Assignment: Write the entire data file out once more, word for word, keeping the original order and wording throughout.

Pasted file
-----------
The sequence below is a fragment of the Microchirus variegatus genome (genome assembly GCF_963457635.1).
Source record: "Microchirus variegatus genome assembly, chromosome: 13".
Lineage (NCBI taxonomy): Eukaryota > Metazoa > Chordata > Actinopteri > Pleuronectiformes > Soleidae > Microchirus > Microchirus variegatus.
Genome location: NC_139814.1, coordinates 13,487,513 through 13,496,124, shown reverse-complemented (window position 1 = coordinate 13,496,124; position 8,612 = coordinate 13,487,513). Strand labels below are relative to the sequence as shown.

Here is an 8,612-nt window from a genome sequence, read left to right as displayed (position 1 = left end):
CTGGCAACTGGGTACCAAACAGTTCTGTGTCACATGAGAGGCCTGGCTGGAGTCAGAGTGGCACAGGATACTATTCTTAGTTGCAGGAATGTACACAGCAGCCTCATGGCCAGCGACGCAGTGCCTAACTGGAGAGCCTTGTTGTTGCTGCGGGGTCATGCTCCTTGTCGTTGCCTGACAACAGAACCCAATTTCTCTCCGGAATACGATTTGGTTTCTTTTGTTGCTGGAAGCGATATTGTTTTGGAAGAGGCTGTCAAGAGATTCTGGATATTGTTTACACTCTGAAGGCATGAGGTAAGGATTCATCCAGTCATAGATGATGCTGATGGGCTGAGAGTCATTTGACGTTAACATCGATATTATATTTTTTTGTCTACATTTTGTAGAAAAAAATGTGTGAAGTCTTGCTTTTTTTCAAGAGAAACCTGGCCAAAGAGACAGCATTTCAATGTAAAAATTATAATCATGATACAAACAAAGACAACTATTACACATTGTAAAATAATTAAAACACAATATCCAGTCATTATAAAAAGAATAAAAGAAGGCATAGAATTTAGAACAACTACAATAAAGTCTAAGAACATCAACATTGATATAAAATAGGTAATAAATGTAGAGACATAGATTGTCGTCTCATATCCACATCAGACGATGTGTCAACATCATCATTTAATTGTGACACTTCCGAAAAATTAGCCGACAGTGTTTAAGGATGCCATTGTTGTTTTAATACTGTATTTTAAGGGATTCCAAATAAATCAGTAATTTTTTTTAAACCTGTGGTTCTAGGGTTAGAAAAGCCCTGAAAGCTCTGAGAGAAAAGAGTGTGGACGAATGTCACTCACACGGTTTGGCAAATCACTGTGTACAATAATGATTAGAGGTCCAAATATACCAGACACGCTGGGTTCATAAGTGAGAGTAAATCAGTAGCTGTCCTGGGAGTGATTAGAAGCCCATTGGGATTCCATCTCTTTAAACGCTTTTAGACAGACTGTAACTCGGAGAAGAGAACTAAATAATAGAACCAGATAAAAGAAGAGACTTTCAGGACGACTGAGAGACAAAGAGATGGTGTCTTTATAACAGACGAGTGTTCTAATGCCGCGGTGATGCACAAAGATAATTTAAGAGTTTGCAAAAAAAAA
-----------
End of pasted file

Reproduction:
The sequence below is a fragment of the Microchirus variegatus genome (genome assembly GCF_963457635.1).
Source record: "Microchirus variegatus genome assembly, chromosome: 13".
Lineage (NCBI taxonomy): Eukaryota > Metazoa > Chordata > Actinopteri > Pleuronectiformes > Soleidae > Microchirus > Microchirus variegatus.
Genome location: NC_139814.1, coordinates 13,487,513 through 13,496,124, shown reverse-complemented (window position 1 = coordinate 13,496,124; position 8,612 = coordinate 13,487,513). Strand labels below are relative to the sequence as shown.

Here is an 8,612-nt window from a genome sequence, read left to right as displayed (position 1 = left end):
CTGGCAACTGGGTACCAAACAGTTCTGTGTCACATGAGAGGCCTGGCTGGAGTCAGAGTGGCACAGGATACTATTCTTAGTTGCAGGAATGTACACAGCAGCCTCATGGCCAGCGACGCAGTGCCTAACTGGAGAGCCTTGTTGTTGCTGCGGGGTCATGCTCCTTGTCGTTGCCTGACAACAGAACCCAATTTCTCTCCGGAATACGATTTGGTTTCTTTTGTTGCTGGAAGCGATATTGTTTTGGAAGAGGCTGTCAAGAGATTCTGGATATTGTTTACACTCTGAAGGCATGAGGTAAGGATTCATCCAGTCATAGATGATGCTGATGGGCTGAGAGTCATTTGACGTTAACATCGATATTATATTTTTTTGTCTACATTTTGTAGAAAAAAATGTGTGAAGTCTTGCTTTTTTTCAAGAGAAACCTGGCCAAAGAGACAGCATTTCAATGTAAAAATTATAATCATGATACAAACAAAGACAACTATTACACATTGTAAAATAATTAAAACACAATATCCAGTCATTATAAAAAGAATAAAAGAAGGCATAGAATTTAGAACAACTACAATAAAGTCTAAGAACATCAACATTGATATAAAATAGGTAATAAATGTAGAGACATAGATTGTCGTCTCATATCCACATCAGACGATGTGTCAACATCATCATTTAATTGTGACACTTCCGAAAAATTAGCCGACAGTGTTTAAGGATGCCATTGTTGTTTTAATACTGTATTTTAAGGGATTCCAAATAAATCAGTAATTTTTTTTAAACCTGTGGTTCTAGGGTTAGAAAAGCCCTGAAAGCTCTGAGAGAAAAGAGTGTGGACGAATGTCACTCACACGGTTTGGCAAATCACTGTGTACAATAATGATTAGAGGTCCAAATATACCAGACACGCTGGGTTCATAAGTGAGAGTAAATCAGTAGCTGTCCTGGGAGTGATTAGAAGCCCATTGGGATTCCATCTCTTTAAACGCTTTTAGACAGACTGTAACTCGGAGAAGAGAACTAAATAATAGAACCAGATAAAAGAAGAGACTTTCAGGACGACTGAGAGACAAAGAGATGGTGTCTTTATAACAGACGAGTGTTCTAATGCCGCGGTGATGCACAAAGATAATTTAAGAGTTTGCAAAAAAAAA